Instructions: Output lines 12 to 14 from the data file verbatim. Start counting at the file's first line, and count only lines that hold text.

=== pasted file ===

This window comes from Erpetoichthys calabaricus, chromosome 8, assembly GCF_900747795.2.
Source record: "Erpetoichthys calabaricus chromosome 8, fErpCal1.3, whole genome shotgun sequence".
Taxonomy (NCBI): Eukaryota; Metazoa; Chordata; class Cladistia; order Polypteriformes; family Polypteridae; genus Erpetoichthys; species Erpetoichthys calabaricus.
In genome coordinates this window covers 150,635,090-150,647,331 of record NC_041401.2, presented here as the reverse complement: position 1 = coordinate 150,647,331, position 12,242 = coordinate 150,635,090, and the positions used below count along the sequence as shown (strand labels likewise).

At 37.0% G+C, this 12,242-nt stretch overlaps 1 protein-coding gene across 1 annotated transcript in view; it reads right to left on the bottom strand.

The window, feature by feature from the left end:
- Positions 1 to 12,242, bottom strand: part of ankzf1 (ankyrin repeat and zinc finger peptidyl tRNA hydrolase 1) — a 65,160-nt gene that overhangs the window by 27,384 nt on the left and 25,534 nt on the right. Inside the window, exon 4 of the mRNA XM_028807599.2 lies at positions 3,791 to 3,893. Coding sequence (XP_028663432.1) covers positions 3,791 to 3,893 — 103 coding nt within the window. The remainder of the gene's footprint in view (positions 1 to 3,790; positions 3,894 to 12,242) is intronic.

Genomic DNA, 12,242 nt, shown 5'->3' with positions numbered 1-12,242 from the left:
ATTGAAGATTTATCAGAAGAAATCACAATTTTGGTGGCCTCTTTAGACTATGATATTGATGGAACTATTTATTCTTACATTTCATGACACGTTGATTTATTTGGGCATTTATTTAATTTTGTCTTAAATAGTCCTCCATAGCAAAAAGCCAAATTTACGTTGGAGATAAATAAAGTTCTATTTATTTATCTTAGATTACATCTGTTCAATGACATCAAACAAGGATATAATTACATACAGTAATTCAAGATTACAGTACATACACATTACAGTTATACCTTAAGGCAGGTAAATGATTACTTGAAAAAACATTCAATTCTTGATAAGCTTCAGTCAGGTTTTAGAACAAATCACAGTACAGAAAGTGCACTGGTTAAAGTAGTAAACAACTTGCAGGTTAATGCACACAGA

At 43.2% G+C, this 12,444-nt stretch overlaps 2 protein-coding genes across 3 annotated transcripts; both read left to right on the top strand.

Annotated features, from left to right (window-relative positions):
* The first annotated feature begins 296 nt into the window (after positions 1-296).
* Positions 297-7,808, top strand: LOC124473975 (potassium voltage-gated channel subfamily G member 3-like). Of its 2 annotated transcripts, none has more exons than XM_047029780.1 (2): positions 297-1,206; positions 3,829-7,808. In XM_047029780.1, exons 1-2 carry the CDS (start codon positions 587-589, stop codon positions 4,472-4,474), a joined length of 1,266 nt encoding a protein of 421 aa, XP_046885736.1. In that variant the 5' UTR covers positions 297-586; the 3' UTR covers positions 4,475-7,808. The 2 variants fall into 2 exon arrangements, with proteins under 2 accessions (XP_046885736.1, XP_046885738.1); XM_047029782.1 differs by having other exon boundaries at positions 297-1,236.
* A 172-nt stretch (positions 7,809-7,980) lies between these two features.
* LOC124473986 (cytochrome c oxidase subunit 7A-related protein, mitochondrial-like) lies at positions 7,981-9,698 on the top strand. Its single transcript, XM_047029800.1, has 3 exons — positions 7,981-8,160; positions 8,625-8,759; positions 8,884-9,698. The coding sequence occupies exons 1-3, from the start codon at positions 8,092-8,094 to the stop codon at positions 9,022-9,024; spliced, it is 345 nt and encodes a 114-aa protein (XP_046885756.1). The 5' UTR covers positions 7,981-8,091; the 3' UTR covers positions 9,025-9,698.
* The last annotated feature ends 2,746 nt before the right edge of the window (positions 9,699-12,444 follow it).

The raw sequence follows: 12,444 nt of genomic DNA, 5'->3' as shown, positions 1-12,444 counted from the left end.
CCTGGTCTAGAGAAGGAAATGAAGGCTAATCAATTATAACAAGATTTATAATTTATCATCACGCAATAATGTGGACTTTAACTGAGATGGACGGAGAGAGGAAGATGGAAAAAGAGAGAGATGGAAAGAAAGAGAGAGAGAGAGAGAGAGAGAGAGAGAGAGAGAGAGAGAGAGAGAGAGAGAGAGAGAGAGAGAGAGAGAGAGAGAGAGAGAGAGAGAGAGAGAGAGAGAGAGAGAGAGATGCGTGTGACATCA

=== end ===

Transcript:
* The first annotated feature begins 296 nt into the window (after positions 1-296).
* Positions 297-7,808, top strand: LOC124473975 (potassium voltage-gated channel subfamily G member 3-like). Of its 2 annotated transcripts, none has more exons than XM_047029780.1 (2): positions 297-1,206; positions 3,829-7,808. In XM_047029780.1, exons 1-2 carry the CDS (start codon positions 587-589, stop codon positions 4,472-4,474), a joined length of 1,266 nt encoding a protein of 421 aa, XP_046885736.1. In that variant the 5' UTR covers positions 297-586; the 3' UTR covers positions 4,475-7,808. The 2 variants fall into 2 exon arrangements, with proteins under 2 accessions (XP_046885736.1, XP_046885738.1); XM_047029782.1 differs by having other exon boundaries at positions 297-1,236.
* A 172-nt stretch (positions 7,809-7,980) lies between these two features.